Motion made, and Question proposed, That this House do now adjourn.—(Guy Opperman.)
Thank you for allowing this important debate, Mr Speaker.
Buying a new home, particularly a brand new house, should be an exciting experience. It is the biggest purchase that most of us ever make and the ads we see in our local papers justify the premium paid for purchasing a new house: the promise of gleaming new shiny kitchens, immaculate gardens and hassle-free living. For many people, the promise is kept, but for some it is not. That is what the debate is about today.
I am not talking about cosmetic or aesthetic problems with the finish of a property, such as chipped paint or cracks in the plaster work, although we should not underestimate the problems that some new homeowners encounter in rectifying even these straightforward issues. I am talking about new homes that have very significant defects indeed. These might include a staircase that is falling away from the wall, a central heating boiler that has not been properly checked by an approved engineer, or a damp-proof course below ground level. The list goes on. I am talking about whether some new build homes are properly checked and assessed as safe to live in before they are sold and occupied.
A number of my constituents have brought these matters to my attention, and I am talking about dozens of homeowners, not just one or two, and not just in one housing development. What those people have suffered and had to live with is unacceptable. I will not talk about their personal cases tonight, for reasons of privacy, but they know who they are and I hope that they are listening to the debate. Constituents are facing dreadful defects in expensive new homes that clearly do not comply with building regulations. Resolving some of the problems could require significant building works or even demolition of the original house. I know from colleagues, and from websites, that this is not just a problem in my constituency. Similar issues are being experienced around the country, but few people feel confident to speak out.
Let us be clear: a detailed framework is in place that sets out the standards that need to be complied with, and I am sure that the Under-Secretary of State for Communities and Local Government, my hon. Friend the Member for Stockton South (James Wharton), will have gone through it in detail. There is also a statutory regime of inspection to be carried out by approved inspectors, who have a statutory role to check for compliance with building standards.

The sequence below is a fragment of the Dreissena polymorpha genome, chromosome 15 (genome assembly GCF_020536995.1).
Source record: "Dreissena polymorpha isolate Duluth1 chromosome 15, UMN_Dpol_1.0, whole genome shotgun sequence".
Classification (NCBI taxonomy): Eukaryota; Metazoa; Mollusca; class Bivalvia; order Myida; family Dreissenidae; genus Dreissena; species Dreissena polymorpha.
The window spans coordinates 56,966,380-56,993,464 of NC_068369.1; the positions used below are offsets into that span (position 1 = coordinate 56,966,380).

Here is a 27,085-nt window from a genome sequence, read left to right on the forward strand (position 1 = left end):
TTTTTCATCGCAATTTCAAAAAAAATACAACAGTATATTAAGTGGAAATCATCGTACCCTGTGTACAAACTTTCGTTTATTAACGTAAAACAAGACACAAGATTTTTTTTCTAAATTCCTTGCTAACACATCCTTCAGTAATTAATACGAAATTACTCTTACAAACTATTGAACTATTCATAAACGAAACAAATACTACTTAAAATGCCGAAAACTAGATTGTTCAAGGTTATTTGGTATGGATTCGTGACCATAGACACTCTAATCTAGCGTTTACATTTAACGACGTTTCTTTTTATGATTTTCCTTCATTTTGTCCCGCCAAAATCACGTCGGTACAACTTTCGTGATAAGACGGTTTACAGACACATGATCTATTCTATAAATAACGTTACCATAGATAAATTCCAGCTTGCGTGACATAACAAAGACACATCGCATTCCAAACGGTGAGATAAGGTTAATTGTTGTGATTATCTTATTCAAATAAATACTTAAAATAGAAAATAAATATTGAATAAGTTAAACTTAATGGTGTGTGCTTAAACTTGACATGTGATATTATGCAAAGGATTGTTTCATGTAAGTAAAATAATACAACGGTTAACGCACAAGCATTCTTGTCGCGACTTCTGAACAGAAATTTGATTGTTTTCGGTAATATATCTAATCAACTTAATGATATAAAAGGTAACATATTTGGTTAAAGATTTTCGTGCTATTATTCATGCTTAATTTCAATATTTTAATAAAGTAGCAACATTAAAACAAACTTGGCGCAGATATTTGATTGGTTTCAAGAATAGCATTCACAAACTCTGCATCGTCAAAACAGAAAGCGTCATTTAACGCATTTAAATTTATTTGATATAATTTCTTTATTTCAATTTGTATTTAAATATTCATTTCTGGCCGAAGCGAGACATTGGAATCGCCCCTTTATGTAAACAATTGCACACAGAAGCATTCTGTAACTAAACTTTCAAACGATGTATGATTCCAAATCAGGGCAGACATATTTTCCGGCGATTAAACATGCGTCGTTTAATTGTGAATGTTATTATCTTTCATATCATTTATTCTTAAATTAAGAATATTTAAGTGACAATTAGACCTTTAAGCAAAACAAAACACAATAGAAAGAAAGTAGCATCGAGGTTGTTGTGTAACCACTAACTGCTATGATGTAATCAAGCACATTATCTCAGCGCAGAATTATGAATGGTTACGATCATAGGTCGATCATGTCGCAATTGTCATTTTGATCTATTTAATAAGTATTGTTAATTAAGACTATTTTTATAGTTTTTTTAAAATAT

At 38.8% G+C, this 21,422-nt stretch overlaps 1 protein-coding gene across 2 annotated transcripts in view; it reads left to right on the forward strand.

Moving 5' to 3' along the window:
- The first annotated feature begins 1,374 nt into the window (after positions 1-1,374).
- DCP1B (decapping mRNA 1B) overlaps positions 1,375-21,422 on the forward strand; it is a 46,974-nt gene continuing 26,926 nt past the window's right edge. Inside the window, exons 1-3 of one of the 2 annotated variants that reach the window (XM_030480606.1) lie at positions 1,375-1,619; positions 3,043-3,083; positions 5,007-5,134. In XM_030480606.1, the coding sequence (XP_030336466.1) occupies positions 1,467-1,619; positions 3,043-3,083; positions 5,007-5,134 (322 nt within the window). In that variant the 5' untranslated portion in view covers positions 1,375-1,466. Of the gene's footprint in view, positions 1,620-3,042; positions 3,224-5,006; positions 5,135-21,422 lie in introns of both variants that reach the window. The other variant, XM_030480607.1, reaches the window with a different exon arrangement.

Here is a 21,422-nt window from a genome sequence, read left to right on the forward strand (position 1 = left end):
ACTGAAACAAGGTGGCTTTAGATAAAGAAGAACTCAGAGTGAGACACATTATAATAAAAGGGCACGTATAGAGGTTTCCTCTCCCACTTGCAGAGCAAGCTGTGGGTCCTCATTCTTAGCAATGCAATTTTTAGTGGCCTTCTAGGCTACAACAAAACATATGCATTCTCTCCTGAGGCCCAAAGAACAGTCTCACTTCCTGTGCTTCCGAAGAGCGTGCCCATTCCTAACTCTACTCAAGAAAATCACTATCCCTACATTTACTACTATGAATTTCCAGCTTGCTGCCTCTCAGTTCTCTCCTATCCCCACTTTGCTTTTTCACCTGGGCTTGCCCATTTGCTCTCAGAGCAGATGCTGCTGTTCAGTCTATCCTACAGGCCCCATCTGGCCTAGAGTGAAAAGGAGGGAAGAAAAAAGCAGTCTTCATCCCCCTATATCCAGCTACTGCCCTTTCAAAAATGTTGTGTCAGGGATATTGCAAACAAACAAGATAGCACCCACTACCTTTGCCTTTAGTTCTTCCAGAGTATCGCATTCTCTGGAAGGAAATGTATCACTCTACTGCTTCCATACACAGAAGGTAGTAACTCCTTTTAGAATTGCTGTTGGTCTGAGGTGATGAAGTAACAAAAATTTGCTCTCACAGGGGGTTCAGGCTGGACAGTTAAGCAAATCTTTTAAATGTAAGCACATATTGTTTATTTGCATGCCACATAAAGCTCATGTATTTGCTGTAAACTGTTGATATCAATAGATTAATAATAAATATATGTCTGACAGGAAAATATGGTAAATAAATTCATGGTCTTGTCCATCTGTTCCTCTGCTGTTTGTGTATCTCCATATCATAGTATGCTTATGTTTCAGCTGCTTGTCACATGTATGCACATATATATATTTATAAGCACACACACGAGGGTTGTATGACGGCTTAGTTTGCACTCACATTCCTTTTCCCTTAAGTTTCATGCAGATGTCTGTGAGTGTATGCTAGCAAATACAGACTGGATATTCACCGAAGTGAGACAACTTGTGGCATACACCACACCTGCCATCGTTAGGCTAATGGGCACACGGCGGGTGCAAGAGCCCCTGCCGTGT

My right hon. Friend has raised some scary stories. Is she aware of the existence of regulation M, which requires buildings to be compliant with the laws on disabled access? Is she also aware that the people who give advice to builders on how to comply with the regulation are the self-same people who sign off the building as being compliant? That is clearly nonsense.
My hon. Friend raises a question that I know he has probed in some detail. He is an expert on that matter, and he is right to mention the issue of conflict of interest. He demonstrates the fact that the problem I have raised needs addressing. Something is clearly going wrong.
The builder or contractor of course carries ultimate responsibility for compliance with building regulations, and for the quality of the construction, but the building control inspector is there to safeguard the new homeowner and to ensure that technical and safety standards are met. It is clear that in some cases the inspection regime is falling short of what is required and that problems are not being dealt with during the building process, leaving the new homeowner to deal with the fallout, as I have described.
I welcome the Ankers report on strengthening the procedural competency of companies registered as approved inspectors, and the disciplinary processes relating to the regulation of the profession. I also welcome the suggestion that a duty of care should be established between approved inspectors and the homebuyer. That is long overdue. It would give the homebuyer more redress against inadequate statutory inspection.
I thank my right hon. Friend for giving way, and I draw the House’s attention to my entry in the Register of Members’ Financial Interests. I am the chair of the all-party parliamentary group on the built environment, and I wonder whether she is aware that we are going to conduct an inquiry. I would very much welcome her involvement in that campaign.
My hon. Friend and I have had conversations about that, and I shall welcome the opportunity of carrying out a more detailed analysis.
The inspection regime remains opaque. Inspectors are required to compile and keep extensive reports on all new homes as they are built, but those records are then kept secret from new homeowners. Why? If the inspection regime is really to work in favour of the housebuyer, we need transparency about the work of approved inspectors. We also need more accountability, and we need to know that they are scrupulously independent and that there are no conflicts of interest such as the one my hon. Friend the Member for Wyre Forest (Mark Garnier) mentioned.